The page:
14 Rare Photos From The Attack on Pearl Harbor You’ve Never Seen
December 7, 1941: A day that lives on as one of the most tragic attacks on the United States and the event that launched our country into World War II. Today, more than 78 years later, we are sharing these fourteen rare photographs from the fateful attack on Pearl Harbor in hopes that we can reflect upon this great tragedy in America’s history.
The Japanese Imperial Navy attacks against U.S. Naval Base Pearl Harbor, which began at approximately 7:48 a.m. Hawaiian Standard Time, damaged all eight U.S. Navy battleships, three cruisers, three destroyers, an anti-aircraft training ship, and one minelayer. Approximately 2,400 Americans were killed, and another 1,170 were wounded.
Let us all take a moment of silence to remember all the great Americans that were killed or wounded during the attacks on Pearl Harbor, December 7, 1941. To immerse yourself in the history of Pearl Harbor even more, plan a visit to any of these seven fascinating historic sites.
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Pearl Harbor, Hawaii
Why did the Japanese choose to attack Pearl Harbor?
Japan attacked Pearl Harbor as a preventative action to keep the United States Pacific Fleet from interfering with military actions planned in Southeast Asia against overseas territories of the United Kingdom, the Netherlands, and the United States. Coordinated attacks were executed over the course of seven hours on December 7, 1941, against the American-held Philippines, Guam, and Wake Island as well as the British Empire in Singapore, Malaya, and Hong Kong.
What is the most famous memorial found at Pearl Harbor?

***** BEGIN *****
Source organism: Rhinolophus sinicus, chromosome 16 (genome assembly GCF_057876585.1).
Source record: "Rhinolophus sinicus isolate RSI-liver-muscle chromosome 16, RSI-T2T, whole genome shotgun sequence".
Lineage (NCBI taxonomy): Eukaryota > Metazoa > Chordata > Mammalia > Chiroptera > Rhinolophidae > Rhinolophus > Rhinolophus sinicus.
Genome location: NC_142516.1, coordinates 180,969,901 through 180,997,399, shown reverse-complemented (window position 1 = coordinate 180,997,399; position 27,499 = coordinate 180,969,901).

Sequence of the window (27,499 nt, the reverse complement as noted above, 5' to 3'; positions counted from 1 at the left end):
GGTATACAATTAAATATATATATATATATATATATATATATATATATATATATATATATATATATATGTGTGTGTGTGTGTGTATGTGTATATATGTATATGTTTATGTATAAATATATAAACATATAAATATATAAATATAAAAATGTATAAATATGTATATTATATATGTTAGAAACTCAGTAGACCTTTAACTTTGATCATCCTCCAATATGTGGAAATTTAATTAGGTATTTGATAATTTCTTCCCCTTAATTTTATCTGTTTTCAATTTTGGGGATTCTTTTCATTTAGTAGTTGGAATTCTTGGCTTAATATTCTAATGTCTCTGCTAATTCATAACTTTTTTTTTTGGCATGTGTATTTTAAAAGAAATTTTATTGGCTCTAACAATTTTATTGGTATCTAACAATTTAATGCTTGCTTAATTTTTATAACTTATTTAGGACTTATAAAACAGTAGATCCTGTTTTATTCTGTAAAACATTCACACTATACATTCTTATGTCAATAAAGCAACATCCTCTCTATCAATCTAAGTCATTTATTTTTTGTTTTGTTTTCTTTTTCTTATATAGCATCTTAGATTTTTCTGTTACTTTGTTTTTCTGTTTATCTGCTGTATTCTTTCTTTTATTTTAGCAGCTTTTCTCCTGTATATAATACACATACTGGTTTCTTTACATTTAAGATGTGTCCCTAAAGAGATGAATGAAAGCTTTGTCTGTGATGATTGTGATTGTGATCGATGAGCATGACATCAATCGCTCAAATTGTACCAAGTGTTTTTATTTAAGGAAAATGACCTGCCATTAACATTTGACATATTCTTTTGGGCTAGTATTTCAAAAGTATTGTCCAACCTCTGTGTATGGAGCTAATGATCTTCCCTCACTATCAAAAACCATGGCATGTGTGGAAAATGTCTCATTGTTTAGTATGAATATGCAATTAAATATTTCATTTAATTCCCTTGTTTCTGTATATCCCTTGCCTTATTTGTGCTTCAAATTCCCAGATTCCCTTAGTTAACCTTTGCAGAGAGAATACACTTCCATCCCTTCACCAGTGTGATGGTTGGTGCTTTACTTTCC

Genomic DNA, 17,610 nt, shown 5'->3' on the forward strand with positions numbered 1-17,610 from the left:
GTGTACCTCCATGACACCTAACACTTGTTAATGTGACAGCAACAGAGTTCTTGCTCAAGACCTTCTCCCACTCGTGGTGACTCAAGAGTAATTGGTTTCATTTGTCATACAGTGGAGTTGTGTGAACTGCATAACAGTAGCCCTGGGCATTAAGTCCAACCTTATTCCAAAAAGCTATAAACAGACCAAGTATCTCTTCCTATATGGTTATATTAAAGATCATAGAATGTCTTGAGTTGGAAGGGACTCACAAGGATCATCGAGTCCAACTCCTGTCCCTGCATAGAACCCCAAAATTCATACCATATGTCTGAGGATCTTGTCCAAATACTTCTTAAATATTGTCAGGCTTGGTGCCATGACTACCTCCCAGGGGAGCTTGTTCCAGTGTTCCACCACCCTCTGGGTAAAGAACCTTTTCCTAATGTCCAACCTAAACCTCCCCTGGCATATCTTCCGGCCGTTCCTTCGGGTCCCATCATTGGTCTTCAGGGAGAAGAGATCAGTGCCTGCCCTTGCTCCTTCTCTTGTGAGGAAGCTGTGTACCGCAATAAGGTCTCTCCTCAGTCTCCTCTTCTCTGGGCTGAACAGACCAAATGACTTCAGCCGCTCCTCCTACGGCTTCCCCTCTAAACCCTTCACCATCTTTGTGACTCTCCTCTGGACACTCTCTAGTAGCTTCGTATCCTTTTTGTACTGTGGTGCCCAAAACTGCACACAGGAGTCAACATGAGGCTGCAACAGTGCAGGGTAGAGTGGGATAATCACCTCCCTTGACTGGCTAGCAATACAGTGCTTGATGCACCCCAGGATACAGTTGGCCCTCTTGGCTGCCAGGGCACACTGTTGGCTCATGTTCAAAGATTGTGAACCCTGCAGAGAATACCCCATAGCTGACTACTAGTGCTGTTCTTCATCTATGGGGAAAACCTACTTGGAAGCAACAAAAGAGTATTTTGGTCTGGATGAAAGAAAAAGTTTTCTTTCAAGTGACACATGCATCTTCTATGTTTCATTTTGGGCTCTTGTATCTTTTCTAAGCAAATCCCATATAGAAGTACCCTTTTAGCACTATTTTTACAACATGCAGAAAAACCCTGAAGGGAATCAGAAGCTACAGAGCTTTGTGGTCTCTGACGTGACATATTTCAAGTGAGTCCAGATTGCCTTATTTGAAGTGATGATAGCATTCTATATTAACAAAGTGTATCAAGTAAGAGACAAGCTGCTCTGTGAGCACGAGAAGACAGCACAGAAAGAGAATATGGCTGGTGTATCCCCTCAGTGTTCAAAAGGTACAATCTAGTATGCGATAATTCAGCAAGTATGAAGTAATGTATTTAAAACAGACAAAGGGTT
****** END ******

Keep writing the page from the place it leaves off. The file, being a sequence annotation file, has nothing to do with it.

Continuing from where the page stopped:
The USS Arizona Memorial is easily the most famous historic site in Pearl Harbor. It was the only ship that fully sank during the attack, and was never recovered — the ship lies at the bottom of the harbor to this day. Approximately 1,177 of the brave sailors and marines that paid the ultimate sacrifice during the Japanese attack on Pearl Harbor perished aboard the USS Arizona, leaving only 334 surviving service members who were stationed on the ship. Very few bodies were recovered from the attack, and the sunken ship is the final resting place for 1,102 of those who died during the attack. Many survivors — as well as those stationed on the USS Arizona before the attack on Pearl Harbor — have chosen to have their cremated remains scattered over the ship.
What is Pearl Harbor like today?
Today, Pearl Harbor is one of two main bases for the U.S. Pacific Fleet, as well as a living piece of history, with several museums and memorials open to the public. The naval station provides berthing and shore side support to surface ships and submarines as well as maintenance and training. The base can accommodate the largest ships in the fleet - to include dry dock services - and is currently home to more than 160 commands.